I’ve been on a bit of a Nordic Noir kick recently thanks to Karen at Orenda Books, and when I was asked if I’d like to take part in the blog tour for Gunnar Staalesen’s We Shall Inherit the Wind, I jumped at the chance.

This is the first of Staalesen’s books that I’ve read, though it appears he’s somewhat better known in Norway – he’s written over 20 titles which have been published in 24 countries, and he’s sold over four million copies. There have been twelve film adaptations of his Varg Veum crime novels. I’ll have to track them down!

The story starts, as it were, at the end. Varg Veum is at his girlfriend’s bedside. Something terrible has happened and we’re about to find out what. We jump back into a missing person case where Varg has been called in to investigate the whereabouts of Mons Maeland. by his wife. The story unfolds like an origami rose, slowly unveiling more and more layers as we’re drawn deeper into the mystery. Where is Maeland? What’s the link between his disappearance and the proposed wind farm over on the small island of Brennøy?

The mystery is gradually revealed and, as with all great crime stories, each fresh revelation fills in another facet of the picture. Rumours are confirmed, secrets uncovered and a *lot* of coffee is consumed. I thought that *I* drank a lot of coffee, but one thing I’ve noticed about the nordic crime scene is how much coffee they drink!

At heart it’s a story of relationships, and how far people are willing to go to preserve the natural habitat and the consequences of their actions. Families and community are neatly portrayed and dissected by the lone wolf, Varg. Tidbits of information are teased out of people, revealing an unsettling dark side to a lot of the characters.

Staalesen has been called the Norwegian Chandler and Veum is your quintessential private investigator. There’s even a life-sized statue of Varg Veum in the centre of Bergen.

Gunnar with Varg Veum statue

I loved how his character developed through the course of the story. There have been other Varg Veum books but the character is so strong and the story so well crafted that you don’t feel you’re missing out by starting with this book. I’d love to read more and luckily the next instalments in the Varg Veum series – Where Roses Never Die and No One Is So Safe in Danger – will be published by Orenda Books in 2016 and 2017.  Sign me up!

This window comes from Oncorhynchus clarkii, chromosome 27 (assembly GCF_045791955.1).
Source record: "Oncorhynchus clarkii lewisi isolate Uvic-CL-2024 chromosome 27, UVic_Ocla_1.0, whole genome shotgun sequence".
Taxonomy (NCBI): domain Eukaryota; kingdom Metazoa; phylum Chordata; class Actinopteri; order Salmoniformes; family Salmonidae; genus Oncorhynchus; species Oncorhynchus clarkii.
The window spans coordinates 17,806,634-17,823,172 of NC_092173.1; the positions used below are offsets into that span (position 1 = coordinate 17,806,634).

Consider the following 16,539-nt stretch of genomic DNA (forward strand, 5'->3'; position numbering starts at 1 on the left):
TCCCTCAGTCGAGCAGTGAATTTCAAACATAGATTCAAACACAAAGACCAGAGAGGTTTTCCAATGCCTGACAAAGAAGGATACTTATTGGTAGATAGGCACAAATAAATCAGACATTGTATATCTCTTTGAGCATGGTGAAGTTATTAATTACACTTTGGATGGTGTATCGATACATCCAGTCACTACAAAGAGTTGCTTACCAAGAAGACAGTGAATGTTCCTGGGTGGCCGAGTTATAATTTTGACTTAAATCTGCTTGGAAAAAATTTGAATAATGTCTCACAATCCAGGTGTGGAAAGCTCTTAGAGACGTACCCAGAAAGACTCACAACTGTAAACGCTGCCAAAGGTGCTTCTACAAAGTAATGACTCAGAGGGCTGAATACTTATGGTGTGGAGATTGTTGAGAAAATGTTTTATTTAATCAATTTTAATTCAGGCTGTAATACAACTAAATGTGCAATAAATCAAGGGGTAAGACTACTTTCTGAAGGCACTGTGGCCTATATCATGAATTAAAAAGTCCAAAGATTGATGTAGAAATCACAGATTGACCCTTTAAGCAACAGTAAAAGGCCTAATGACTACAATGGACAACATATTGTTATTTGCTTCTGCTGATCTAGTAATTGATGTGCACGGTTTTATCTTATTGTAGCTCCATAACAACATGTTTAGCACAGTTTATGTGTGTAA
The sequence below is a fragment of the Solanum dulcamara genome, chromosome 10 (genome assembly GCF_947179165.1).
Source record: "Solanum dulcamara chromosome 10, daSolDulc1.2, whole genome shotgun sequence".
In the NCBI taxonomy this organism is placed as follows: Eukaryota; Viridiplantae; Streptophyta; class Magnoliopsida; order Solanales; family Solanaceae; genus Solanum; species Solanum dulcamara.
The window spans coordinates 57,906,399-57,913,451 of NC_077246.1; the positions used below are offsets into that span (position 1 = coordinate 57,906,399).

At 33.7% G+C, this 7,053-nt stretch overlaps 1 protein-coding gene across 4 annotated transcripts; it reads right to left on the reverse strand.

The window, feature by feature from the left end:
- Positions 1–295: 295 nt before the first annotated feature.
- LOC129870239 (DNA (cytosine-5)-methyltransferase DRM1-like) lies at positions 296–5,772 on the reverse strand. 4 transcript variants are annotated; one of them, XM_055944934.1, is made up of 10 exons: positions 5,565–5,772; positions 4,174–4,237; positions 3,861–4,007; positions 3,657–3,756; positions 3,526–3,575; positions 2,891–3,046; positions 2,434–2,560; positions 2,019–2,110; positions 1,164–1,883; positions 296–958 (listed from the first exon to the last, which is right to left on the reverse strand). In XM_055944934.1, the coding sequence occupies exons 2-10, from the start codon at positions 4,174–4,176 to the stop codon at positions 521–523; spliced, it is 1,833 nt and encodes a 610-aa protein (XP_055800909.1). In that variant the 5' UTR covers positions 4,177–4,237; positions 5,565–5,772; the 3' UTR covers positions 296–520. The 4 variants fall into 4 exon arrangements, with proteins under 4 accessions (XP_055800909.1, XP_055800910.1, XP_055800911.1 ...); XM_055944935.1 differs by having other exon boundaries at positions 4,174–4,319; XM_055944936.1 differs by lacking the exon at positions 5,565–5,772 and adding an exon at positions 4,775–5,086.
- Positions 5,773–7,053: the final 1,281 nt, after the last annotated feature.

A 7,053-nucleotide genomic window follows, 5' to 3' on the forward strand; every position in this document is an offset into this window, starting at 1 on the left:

Many thanks must go to Karen at Orenda Books for my review copy.

The blog tour continues tomorrow with Tracy Shephard over at Postcard reviews.

We Shall Inherit the Wind Blog Tour

K is for Kung Fu Panda

Legend tells of a legendary warrior whose kung fu skills were the stuff of legend.

The second animated film of the A-Z (it won’t be the last). Kung Fu Panda came out in 2008, scores a respectable 7.6 stars on IMDb and was nominated for the Oscar for Best Animated Feature, though that went to the wonderful Wall-E.

DreamWorks Animation had always been in second place to Pixar when it came to making great movies. They’d produced some great films – Shrek, Madagascar are the standouts – and some good films, but the majority of their output was firmly in the ‘fine’ category.

Kung Fu Panda belongs firmly in the ‘great’ category. When I first heard about it, the idea of animals doing kung fu didn’t really inspire me, but I found myself in the cinema one rainy saturday afternoon with the kids and walked out at the end with a huge grin on my face.

What they’d done was not make a film about CG animals that did kung fu, but make a kung fu movie which happened to feature CG animals. There’s a crucial difference between the two, something which co-director John Stephenson understood:

“Let’s really make sure that our kung fu is as cool as any kung fu ever done, so that we can take our place in that canon and make sure it’s a beautiful movie, because great martial arts movies are really beautiful-looking movies and then let’s seen if we can imbue it with real heart and emotion. We kind of hoped that maybe when people see the movie, they’ll be surprised that they get a bit more movie than they may be expecting from the title.”

And the kung fu is really really good.

The story itself is a classic hero’s journey – bumbling noodle chef and kung fu fanatic Po (voiced by Jack Black on fine form) finds himself fulfilling an ancient prophecy when he’s chosen as the Dragon Warrior by Master Oogway (Randall Duk Kim), much to the consternation of the legendary Furious Five — Tigress (Angelina Jolie), Crane (David Cross), Mantis (Seth Rogen), Viper (Lucy Liu) and Monkey (Jackie Chan) and especially Master Shifu (Dustin Hoffman), who is given the job of training the lazy panda…
Chaos ensues. Evil snow leopard Tai Lung (Ian McShane) escapes from prison and comes to seek the Dragon Warrior. Can Po, Master Shifu and the Furious Five save the day?

The look of the film is simply gorgeous. It’s easily one of the most beautiful films which DreamWorks Animation have ever produced, and is on par with Pixar’s output. It’s a great story, with some wonderful set pieces – Tai Lung’s escape from the seemingly escape-proof prison is gorgeously done, as are all the fight scenes and the interactions between all the main characters.

It’s just a lovely little kung fu film. Highly recommended.

previously, on The A-Z Challenge
A is for Alien
B is for The Breakfast Club
C is for Catching Fire
D is for Die Hard
E is for The Empire Strikes Bank
F is for Ferris Bueller’s Day Off
G is for Goldfinger (and GoldenEye)
H is for Howl’s Moving Castle
I is for Inception
J is for Jurassic Park

Wonders of Life app